Resources for Homeless Vets (www.va.gov/homeless)—The VA is committed to ending Veteran homelessness by the end of 2015. Resources for tackling this initiative are available on this website. Additionally, homeless Veterans, or those at risk for becoming homeless, should call the VA Help Line for Homeless Vets at 1-877-4AID-VET.

 

As fellow comrades, we owe it to each other to look out for one another and help ensure positive mental health, well-being and a means to live productively. Please reach out to any Veteran you feel is in distress and provide them with these life-changing resources to get the help they need today.

 POST inspection checklist

This useful self-checklist helps you uncover areas at your Post that might be a liability hazard.

NEW!

 

How's the Security at Your Post?

 

Burglary, vandalism and theft have a damaging impact on small businesses, costing millions of dollars each year in recovery and repair. Fraternal Posts are no exception to the wrath of thoughtless criminals, with break-ins, vandalism and thefts all too common at Posts across the country. Crimes like these don’t just have an immediate impact. The effects can be lasting—and give members and guests a bad feeling about safety in and around the Post.

 

One of the easiest ways to deter crime at your Post is to give a good impression about the security you have in place. A well-kept premises shows you keep a watchful eye and have a heightened security awareness. A business that’s rundown or unkempt, on the other hand, can be inviting to criminals, as it sends the message that there are few security measures in place.

 

The truth is, diligent criminals will work pretty hard to get what they want if they want it bad enough. Your job is to make it as difficult for them as possible and increase their chances of being caught.

 

Put yourself in the place of someone who might want to gain unlawful entry to your Post or steal from within. Does it look easy? Walk around the outside, and through the inside, and assess the security you have in place. Is it up-to-par? Or, not so much?

 

Here are things you should look for and processes you should have in place to ensure optimal security:

 

Outside Premises

 

- Keep the grounds well-groomed, including trash picked up and sidewalks and parking areas in good repair.

- Outside areas should be well-lit including all doors, parking areas and signage.

- Replace burned-out bulbs in signs right away.

- Use motion-activated security lights in less active areas.

- Keep landscaping to a minimum. Trees and shrubbery should be pruned away from doors and windows.

- Look for areas where a criminal could hide in order to gain access to the building. Remove or alter those areas, such as adding lighting.

- Remove any vandalism as soon as it occurs.

 

Doors and Windows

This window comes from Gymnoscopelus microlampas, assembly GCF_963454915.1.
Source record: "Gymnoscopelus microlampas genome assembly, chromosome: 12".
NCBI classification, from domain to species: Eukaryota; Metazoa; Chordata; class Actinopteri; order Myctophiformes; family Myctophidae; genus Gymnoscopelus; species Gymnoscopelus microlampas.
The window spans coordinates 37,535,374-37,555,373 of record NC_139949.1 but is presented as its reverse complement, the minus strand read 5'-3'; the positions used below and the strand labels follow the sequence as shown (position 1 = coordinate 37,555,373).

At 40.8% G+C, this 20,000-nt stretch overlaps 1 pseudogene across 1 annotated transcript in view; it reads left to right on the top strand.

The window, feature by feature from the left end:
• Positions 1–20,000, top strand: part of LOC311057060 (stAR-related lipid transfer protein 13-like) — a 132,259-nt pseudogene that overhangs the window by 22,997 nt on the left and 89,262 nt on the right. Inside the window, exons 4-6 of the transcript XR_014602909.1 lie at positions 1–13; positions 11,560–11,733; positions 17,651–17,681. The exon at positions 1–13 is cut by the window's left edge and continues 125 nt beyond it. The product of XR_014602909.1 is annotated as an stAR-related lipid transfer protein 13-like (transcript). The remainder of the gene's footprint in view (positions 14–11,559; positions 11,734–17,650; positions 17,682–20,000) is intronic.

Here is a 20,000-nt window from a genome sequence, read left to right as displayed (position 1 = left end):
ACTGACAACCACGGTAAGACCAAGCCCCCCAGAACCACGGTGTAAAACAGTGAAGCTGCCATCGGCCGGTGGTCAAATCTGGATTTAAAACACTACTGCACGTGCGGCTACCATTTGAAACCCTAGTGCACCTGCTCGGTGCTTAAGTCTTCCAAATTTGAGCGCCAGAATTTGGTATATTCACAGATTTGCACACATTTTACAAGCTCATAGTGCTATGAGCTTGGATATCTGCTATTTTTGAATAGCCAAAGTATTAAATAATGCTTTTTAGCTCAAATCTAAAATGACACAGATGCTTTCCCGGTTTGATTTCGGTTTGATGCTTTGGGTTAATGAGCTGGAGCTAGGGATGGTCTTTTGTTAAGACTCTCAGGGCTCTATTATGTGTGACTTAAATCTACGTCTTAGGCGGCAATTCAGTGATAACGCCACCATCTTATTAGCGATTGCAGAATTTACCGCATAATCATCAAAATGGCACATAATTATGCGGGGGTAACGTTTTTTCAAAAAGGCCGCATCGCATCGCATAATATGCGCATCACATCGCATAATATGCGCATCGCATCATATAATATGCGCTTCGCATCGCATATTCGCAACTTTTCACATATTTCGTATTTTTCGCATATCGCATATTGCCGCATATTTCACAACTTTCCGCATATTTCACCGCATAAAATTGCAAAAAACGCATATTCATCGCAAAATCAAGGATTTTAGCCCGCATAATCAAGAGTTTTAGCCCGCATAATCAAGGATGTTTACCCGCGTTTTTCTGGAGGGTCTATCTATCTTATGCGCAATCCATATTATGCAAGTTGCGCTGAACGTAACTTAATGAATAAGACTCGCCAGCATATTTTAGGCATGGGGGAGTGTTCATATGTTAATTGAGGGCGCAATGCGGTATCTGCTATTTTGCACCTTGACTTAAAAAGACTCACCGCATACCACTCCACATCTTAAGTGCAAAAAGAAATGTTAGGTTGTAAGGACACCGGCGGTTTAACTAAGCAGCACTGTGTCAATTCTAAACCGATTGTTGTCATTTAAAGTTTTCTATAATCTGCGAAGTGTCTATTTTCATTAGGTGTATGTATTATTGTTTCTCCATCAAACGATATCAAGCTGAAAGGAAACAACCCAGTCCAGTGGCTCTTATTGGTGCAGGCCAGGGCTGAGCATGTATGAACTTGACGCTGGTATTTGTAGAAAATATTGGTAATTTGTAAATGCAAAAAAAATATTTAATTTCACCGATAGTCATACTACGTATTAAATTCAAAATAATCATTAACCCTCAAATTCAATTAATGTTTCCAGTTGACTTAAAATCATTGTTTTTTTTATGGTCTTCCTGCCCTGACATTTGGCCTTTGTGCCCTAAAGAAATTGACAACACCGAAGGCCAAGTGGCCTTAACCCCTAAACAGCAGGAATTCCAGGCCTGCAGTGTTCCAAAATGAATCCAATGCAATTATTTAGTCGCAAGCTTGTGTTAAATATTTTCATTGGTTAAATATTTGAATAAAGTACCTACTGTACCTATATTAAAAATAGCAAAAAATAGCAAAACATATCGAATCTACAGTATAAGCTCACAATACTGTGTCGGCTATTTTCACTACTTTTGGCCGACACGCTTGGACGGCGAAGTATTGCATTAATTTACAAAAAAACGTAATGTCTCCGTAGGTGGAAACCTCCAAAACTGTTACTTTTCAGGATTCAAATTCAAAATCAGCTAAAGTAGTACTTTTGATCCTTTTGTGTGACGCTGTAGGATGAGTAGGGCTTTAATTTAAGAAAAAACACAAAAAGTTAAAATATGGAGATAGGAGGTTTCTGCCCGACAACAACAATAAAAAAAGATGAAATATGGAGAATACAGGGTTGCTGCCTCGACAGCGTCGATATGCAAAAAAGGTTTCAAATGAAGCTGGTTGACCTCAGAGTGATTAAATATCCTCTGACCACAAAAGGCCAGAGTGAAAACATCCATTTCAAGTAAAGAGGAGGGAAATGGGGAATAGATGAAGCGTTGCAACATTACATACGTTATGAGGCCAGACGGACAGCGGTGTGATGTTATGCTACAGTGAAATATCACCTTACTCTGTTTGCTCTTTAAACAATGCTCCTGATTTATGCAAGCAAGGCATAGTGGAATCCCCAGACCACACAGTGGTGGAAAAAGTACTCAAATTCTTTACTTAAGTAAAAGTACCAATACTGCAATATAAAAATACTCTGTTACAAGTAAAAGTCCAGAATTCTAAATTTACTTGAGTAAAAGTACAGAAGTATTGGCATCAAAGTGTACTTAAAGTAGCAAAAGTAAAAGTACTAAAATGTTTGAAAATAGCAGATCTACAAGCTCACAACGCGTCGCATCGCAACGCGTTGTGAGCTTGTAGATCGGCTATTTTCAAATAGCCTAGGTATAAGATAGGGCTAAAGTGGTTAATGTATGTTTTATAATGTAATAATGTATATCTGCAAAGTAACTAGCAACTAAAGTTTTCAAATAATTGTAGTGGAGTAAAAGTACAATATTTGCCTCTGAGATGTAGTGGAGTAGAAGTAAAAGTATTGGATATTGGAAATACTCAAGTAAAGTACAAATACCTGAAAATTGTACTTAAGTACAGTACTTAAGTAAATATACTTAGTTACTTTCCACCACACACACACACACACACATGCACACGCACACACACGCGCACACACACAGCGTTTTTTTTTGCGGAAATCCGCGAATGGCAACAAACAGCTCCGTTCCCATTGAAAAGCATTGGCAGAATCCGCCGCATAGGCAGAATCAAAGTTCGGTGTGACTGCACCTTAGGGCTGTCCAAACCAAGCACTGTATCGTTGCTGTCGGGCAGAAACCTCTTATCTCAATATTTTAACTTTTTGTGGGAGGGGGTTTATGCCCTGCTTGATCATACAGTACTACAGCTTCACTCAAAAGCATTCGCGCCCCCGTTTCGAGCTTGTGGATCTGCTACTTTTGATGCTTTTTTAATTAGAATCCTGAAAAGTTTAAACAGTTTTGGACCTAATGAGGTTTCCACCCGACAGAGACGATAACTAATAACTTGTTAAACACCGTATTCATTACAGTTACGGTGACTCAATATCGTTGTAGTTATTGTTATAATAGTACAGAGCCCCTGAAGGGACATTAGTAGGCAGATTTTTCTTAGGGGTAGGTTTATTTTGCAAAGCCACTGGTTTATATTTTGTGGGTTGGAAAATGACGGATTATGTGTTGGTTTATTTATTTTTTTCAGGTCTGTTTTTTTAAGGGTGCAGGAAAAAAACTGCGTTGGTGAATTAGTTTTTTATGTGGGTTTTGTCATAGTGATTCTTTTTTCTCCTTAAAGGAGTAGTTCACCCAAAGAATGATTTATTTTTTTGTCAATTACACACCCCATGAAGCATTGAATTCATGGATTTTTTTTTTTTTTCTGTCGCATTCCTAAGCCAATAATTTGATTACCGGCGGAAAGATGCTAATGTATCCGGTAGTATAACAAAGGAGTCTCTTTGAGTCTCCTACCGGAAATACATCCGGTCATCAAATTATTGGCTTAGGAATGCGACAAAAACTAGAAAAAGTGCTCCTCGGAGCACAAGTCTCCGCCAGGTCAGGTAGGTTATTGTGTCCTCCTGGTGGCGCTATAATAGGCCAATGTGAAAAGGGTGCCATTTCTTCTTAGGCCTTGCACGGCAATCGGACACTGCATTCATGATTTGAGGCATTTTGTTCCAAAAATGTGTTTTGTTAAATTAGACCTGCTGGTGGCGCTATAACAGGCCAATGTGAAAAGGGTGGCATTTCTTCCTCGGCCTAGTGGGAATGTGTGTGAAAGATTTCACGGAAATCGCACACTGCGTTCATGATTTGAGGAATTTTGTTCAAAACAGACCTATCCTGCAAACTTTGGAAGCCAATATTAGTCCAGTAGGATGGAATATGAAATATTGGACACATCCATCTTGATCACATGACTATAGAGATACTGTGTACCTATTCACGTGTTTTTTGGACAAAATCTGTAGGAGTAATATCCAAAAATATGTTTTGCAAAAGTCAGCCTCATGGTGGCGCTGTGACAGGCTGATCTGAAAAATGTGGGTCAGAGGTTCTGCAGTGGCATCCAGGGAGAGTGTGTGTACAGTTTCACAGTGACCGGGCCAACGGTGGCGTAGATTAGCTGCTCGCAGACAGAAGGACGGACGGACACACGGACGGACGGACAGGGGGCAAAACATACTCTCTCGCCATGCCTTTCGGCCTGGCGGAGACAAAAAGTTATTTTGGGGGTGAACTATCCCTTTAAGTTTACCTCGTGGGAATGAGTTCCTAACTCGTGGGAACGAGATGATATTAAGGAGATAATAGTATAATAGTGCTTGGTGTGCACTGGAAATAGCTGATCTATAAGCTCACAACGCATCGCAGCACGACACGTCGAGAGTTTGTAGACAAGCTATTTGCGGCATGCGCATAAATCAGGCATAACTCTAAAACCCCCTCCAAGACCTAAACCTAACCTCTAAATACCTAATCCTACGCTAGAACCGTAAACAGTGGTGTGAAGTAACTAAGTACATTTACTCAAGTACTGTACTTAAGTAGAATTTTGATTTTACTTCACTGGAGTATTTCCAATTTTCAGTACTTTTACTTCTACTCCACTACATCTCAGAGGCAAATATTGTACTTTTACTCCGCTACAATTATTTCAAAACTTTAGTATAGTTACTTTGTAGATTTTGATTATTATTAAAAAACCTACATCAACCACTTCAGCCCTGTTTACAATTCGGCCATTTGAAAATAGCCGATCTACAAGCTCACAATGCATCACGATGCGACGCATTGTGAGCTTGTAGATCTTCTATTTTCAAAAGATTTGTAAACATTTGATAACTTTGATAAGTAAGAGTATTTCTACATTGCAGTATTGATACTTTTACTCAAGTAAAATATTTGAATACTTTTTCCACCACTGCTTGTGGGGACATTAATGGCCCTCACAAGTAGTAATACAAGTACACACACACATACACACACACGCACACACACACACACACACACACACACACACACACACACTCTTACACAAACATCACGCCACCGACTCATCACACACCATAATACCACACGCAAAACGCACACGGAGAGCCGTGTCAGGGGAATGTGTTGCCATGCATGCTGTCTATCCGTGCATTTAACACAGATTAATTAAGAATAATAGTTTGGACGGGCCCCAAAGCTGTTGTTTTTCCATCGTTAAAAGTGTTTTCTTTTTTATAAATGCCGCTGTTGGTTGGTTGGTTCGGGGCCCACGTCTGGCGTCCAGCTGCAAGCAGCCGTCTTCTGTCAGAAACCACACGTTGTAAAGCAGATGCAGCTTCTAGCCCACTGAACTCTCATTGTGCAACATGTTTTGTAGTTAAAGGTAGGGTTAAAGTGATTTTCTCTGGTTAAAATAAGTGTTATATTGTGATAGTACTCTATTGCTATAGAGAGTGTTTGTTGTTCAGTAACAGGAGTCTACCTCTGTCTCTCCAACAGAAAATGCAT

- Outside security doors should be metal-lined and secured with security crossbars.

- Main doors should have a deadbolt lock installed.

- Consider installing metal grates on windows.

- All windows and doors must be locked after hours.

- Sky lights and ventilation shafts should be protected to deter entry.

 

Alarm Systems

 

- An electronic security (alarm) system is a great deterrent for break-ins.

- Contact the local Police Department for recommendations best suited to your Post’s security needs.

- Learn how to use the system properly.

- If an alarm system is cost-prohibitive, give the impression one is installed by mounting a security system sign at the entry doors.

 

Theft

- Limit the amount of cash and valuables kept in the building.

- Deposit excess cash and large bills into a drop safe until you're able to deposit them.

- Alternate the times of day when bank deposits are made.

- Safes should be fireproof and securely anchored. Safe doors should be left open when it’s empty.

- Keep valuables inside the Post behind lock and key.

- Do not keep valuable paraphernalia in view to the public from the outside.

- Keep an inventory of alcohol on hand.

- Keep an interior light on at all times.

 

Employee Theft

 

- Create a written policy that outlines employee responsibilities, addresses employee honesty and includes a confidentiality policy for reporting theft

- Use strict hiring practices including running a background check and calling references.

- Limit access to keys and the safe. Any security information provided to an employee should be on a “need-to-know” basis only.

- Money for deposits should be verified by two employees every time, not just one.

- If an employee with access to keys and/or the safe is terminated, change the locks and combinations immediately.

- Keep and monitor an inventory of supplies that an employee might be likely to swipe including bar and office supplies and other valuable items.

 

Make Community Connections

 

- Contact the local Police Department and ask them to make routine patrols of the property to check for unusual happenings.

- Work with neighboring businesses or residences to develop a buddy system to keep an eye out for suspicious activity on each other’s property.

 

How does the security at your Post stack up? In this day and age, you can’t be too trusting—any business is vulnerable to senseless crimes. Take measures now to beef-up your Post’s security—the costs of making some needed improvements now is likely far less than the cost of recovery if your Post becomes the target of crime.

A Note to Our Customers Regarding the Use of your Post for Special Events & Alcohol Service

 

We understand that it's quite common for Posts to rent their premises to third parties for events that are not organized by the Post. The size and amenities at many Post facilities make them ideal locations for family reunions, wedding receptions, private parties and meetings.

 

For Posts who are insured in the VFW Post Insurance Program, your General Liability insurance policy coverage automatically provides liability coverage for these "special events". If a guest at one of these events slips and falls and is injured, your insurance policy will provide coverage for the Post.

 

Alcohol Service at Special Events

 

 It's very common for special events to include alcohol service. Beginning February 1, 2014, there is a change to coverage for events where alcohol is provided and/or served.

 

If any alcohol is served at an event at your Post that is not a Post-sponsored activity, you must contact your Account Manager with our program to obtain Liquor Liability coverage for each event. You must call at least three business days prior to the date of the event in order to secure this coverage. Please note that payment for the coverage must be made at the time the coverage is added.